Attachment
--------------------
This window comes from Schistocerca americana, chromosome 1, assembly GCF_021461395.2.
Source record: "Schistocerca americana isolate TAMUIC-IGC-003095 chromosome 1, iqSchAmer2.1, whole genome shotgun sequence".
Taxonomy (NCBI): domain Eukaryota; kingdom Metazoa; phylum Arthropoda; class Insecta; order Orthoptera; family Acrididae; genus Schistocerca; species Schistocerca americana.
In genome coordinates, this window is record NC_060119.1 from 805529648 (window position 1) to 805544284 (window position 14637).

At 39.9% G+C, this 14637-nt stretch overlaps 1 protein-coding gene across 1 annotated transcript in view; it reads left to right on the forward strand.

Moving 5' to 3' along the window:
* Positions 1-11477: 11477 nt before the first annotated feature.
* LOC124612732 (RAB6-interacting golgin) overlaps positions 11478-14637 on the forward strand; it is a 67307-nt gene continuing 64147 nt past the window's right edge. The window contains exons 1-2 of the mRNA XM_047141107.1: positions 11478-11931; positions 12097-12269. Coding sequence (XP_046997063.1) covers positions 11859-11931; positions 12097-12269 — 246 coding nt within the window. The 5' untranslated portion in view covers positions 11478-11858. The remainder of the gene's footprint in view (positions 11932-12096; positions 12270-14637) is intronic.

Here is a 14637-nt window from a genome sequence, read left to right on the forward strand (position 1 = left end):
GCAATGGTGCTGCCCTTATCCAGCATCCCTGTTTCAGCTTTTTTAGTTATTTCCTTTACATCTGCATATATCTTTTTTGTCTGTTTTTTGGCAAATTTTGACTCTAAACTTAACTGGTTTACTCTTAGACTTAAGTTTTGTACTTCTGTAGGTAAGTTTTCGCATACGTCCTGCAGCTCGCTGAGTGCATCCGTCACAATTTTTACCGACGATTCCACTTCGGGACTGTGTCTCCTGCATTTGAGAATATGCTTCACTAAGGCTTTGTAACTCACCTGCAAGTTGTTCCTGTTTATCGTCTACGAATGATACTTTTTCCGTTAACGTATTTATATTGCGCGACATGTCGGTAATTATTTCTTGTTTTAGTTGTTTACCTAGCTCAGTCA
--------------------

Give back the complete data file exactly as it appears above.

This window comes from Schistocerca americana, chromosome 1, assembly GCF_021461395.2.
Source record: "Schistocerca americana isolate TAMUIC-IGC-003095 chromosome 1, iqSchAmer2.1, whole genome shotgun sequence".
Taxonomy (NCBI): domain Eukaryota; kingdom Metazoa; phylum Arthropoda; class Insecta; order Orthoptera; family Acrididae; genus Schistocerca; species Schistocerca americana.
In genome coordinates, this window is record NC_060119.1 from 805529648 (window position 1) to 805544284 (window position 14637).

At 39.9% G+C, this 14637-nt stretch overlaps 1 protein-coding gene across 1 annotated transcript in view; it reads left to right on the forward strand.

Moving 5' to 3' along the window:
* Positions 1-11477: 11477 nt before the first annotated feature.
* LOC124612732 (RAB6-interacting golgin) overlaps positions 11478-14637 on the forward strand; it is a 67307-nt gene continuing 64147 nt past the window's right edge. The window contains exons 1-2 of the mRNA XM_047141107.1: positions 11478-11931; positions 12097-12269. Coding sequence (XP_046997063.1) covers positions 11859-11931; positions 12097-12269 — 246 coding nt within the window. The 5' untranslated portion in view covers positions 11478-11858. The remainder of the gene's footprint in view (positions 11932-12096; positions 12270-14637) is intronic.

Here is a 14637-nt window from a genome sequence, read left to right on the forward strand (position 1 = left end):
GCAATGGTGCTGCCCTTATCCAGCATCCCTGTTTCAGCTTTTTTAGTTATTTCCTTTACATCTGCATATATCTTTTTTGTCTGTTTTTTGGCAAATTTTGACTCTAAACTTAACTGGTTTACTCTTAGACTTAAGTTTTGTACTTCTGTAGGTAAGTTTTCGCATACGTCCTGCAGCTCGCTGAGTGCATCCGTCACAATTTTTACCGACGATTCCACTTCGGGACTGTGTCTCCTGCATTTGAGAATATGCTTCACTAAGGCTTTGTAACTCACCTGCAAGTTGTTCCTGTTTATCGTCTACGAATGATACTTTTTCCGTTAACGTATTTATATTGCGCGACATGTCGGTAATTATTTCTTGTTTTAGTTGTTTACCTAGCTCAGTCA